OMS Clubs Push on Despite the Pandemic

Kajal J

The COVID-19 pandemic has taken the world by storm and forced everyone to adapt to the new restrictions, and Ottoson clubs have also adjusted in order to stay safe. But although they have faced many challenges, they have seen some positive changes as well.

To keep everyone safe and healthy, the Art Club, Girls Ensemble and QSA Club have all started meeting over Zoom, which leaves room for technical difficulties and much less social interaction between students. Despite these negative changes, all three clubs have seen an increase in the number of students joining, which gives them room for big plans for the rest of the year.

Art Club is one of the clubs that now meets over Zoom, and they have seen an increased number of members. “It’s more accessible, in a way, for some kids who may not have been able to stay after school or stay late.” said Ms. Ford, the Art Club director. “We have like, sixty members of the Art Club now. We maybe had like, twenty-five [members], but we’ve never had sixty.” Ms. Ford said she also enjoys seeing people’s pets wander into the Zoom meetings, which is not an experience that can be shared in the school building. 

Although the artists are forced to meet virtually, Ms. Ford still strives to connect with and assist club members so they express themselves through their artwork. Her hopes are for students to continue their creative flow and to communicate their beliefs, opinions, and messages through their imagination. Ms. Ford told the Insider that “the biggest negative is the loss of the sense of being together and sharing ideas, and materials, and kids collaborating on projects … it’s limited.” Over Zoom it is also difficult to demonstrate different art techniques and really get to know the students.

Another club that has started meeting over Zoom is Bel Suono, the girls singing ensemble led by Ms. Smith. She thinks this is because some people feel more comfortable singing from the privacy of their homes where no one will hear them, so they feel safer taking risks and putting themselves out there. 

The teaching part of music is very difficult over Zoom. “Every aspect of Bel Suono has been affected. Zoom teaching music is really very challenging,” said Ms. Smith in a recent interview. According to Smith, Bel Suono has faced an immense amount of technical difficulties. “The whole premise of choral singing is that we all sing together… The only time people sing together now is if one of them is pre-recorded.” Singing is all about listening, to others and to the music, so that facet of learning has been lost. Ms. Smith is concerned about the students ability to blend with other singers so they can create harmonies with others, which is very difficult to do over Zoom and may cause students to regress. 

Still, there are certain aspects of Bel Suono that are better over Zoom. Shy singers can sing in the peace and seclusion of their homes, and they can work on their note reading, as well as their melodic and rhythmic accuracy. 

Through all of these challenges, Ms. Smith has found support and hope in the singers. “I suppose it’s the students. I suppose what’s gotten me through the hard times is then, like, the energy that I’ve gotten from students… it raises my spirits and makes me feel better about what I’m doing […] It’s the mini wins, the mini victories that are getting me through the hard times […] I can’t imagine this period [of time] if kids didn’t have the opportunity to sing, and I didn’t have the opportunity to teach music.”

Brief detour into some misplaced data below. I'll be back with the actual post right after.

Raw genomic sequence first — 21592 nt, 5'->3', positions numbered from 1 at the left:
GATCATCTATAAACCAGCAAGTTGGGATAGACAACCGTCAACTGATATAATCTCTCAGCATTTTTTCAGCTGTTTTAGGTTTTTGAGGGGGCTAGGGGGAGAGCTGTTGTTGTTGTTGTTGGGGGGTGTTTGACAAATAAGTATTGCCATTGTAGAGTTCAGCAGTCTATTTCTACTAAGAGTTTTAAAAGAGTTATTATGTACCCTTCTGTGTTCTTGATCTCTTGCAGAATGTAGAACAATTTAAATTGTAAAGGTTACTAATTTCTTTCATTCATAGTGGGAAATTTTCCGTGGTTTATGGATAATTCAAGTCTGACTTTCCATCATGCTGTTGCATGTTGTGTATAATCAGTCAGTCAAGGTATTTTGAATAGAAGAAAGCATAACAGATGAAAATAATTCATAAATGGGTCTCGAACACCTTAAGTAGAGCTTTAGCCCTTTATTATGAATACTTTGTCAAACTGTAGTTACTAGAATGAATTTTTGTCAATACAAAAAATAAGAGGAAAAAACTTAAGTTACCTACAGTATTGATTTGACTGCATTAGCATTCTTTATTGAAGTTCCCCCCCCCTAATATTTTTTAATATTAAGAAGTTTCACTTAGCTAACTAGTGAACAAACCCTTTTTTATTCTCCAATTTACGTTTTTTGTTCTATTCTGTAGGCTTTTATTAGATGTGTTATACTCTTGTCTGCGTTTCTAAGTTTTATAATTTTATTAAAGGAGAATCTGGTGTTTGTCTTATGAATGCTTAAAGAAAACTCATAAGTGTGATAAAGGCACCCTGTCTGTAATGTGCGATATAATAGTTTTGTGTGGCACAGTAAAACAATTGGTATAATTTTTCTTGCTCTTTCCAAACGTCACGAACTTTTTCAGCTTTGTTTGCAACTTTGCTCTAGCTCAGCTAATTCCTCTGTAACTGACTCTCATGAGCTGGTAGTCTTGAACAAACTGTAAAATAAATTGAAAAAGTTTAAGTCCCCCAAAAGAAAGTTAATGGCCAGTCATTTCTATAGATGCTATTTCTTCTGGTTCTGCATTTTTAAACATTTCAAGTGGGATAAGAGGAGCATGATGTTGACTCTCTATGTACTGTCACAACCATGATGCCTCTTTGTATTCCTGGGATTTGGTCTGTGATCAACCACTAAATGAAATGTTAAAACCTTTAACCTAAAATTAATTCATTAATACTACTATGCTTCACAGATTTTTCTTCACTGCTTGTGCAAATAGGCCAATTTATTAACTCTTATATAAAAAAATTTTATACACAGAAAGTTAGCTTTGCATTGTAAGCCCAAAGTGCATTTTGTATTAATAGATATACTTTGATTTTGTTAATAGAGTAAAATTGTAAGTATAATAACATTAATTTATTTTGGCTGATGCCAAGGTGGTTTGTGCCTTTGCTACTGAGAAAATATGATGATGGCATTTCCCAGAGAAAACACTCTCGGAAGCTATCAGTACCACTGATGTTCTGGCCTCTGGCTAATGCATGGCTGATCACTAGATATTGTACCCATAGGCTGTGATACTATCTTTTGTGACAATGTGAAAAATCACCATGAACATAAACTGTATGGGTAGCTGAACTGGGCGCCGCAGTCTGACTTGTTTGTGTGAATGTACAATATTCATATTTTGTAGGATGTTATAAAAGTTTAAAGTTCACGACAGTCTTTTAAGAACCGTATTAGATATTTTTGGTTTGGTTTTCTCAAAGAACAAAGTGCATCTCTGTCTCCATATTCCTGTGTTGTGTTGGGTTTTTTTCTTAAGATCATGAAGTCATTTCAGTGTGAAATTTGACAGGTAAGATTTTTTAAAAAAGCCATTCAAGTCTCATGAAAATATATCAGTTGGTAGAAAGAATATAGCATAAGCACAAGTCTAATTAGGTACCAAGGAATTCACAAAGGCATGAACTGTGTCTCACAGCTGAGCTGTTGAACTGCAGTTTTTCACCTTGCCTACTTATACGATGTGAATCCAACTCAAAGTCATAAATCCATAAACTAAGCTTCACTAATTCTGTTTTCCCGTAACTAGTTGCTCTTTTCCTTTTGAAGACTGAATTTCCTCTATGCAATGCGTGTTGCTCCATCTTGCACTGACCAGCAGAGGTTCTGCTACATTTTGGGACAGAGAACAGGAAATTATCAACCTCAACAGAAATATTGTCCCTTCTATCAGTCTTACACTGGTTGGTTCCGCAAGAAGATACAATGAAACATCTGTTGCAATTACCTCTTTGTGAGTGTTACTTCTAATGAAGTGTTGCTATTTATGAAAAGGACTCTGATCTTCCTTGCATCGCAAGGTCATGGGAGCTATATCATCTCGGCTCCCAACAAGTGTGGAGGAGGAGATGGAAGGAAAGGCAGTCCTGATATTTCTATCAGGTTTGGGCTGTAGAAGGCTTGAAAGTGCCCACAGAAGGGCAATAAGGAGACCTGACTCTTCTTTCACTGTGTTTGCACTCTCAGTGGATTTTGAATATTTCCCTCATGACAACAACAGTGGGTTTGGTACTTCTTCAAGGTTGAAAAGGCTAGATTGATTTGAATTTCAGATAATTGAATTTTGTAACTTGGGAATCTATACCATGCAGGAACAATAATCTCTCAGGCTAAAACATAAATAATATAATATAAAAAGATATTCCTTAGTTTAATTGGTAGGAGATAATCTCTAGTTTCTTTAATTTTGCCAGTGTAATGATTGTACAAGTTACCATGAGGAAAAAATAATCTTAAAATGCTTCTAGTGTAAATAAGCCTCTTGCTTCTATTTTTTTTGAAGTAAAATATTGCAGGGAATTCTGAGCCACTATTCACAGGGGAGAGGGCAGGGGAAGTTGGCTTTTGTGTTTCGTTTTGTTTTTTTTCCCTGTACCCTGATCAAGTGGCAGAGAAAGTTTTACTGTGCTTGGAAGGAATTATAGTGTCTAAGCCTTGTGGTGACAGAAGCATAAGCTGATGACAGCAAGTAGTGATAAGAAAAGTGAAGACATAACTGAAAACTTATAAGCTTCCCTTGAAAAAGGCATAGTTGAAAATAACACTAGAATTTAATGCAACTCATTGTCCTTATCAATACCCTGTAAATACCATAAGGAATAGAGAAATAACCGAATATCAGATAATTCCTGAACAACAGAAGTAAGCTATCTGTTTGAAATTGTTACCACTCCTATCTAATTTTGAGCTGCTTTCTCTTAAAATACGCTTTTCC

Ms. Smith has many aspirations for the future of Bel Suono, and all the musicians at Ottoson.“My biggest hope is that kids will not give up […]. I know this time is really hard for students and I just think about, […] like, you have your whole lives to do this [music], but what’s kind of broken my heart through this whole process is I know that if kids give it up […] it’s hard to return to [music], and that’s where my heart bleeds […]. I want kids to try to hang on because the end is in sight and we will come back at some point […]. Keep the end in sight, keep that hope, that light.”

The QSA club has also changed quite a bit during the switch to Zoom meetings, in both positive and negative ways. In previous years there was difficulty catching up after a missed meeting, but now the QSA club has a Google Classroom where meeting information can be found. “It’s been one of the benefits: you can see the announcements or what YouTube clips we watched…” Said Ms. Siegel, one of the QSA club leaders. 

But along with the positives of the club being virtual, there are also many negatives about the Zoom meetings. “There’s all this, like, social time that would have happened before and after the club, like people walking to QSA, or walking home from QSA, or standing around outside waiting to be picked up and that stuff … [that] doesn’t happen [now],” Ms. Siegel said, commenting on the lack of social interaction. Ms. Siegel is very grateful that the QSA club can meet at all, even if it is over Zoom, and she always looks forward to the time she spends with the club members. She hopes that the club can “continue to do any initiatives the students want to do,” and that there will be more people interested in the club who join and share their ideas.

Ottoson clubs have changed immensely since quarantine started, in both positive and negative ways. Zoom has made club meetings more convenient and comfortable and there have been more students joining the clubs, but teaching has become much more difficult and there is less interaction between the members. But through all the adversity, OMS club leaders haven’t lost their aspirations for the rest of the year and continue to strive for the best.


If you’re interested in joining any of these clubs contact: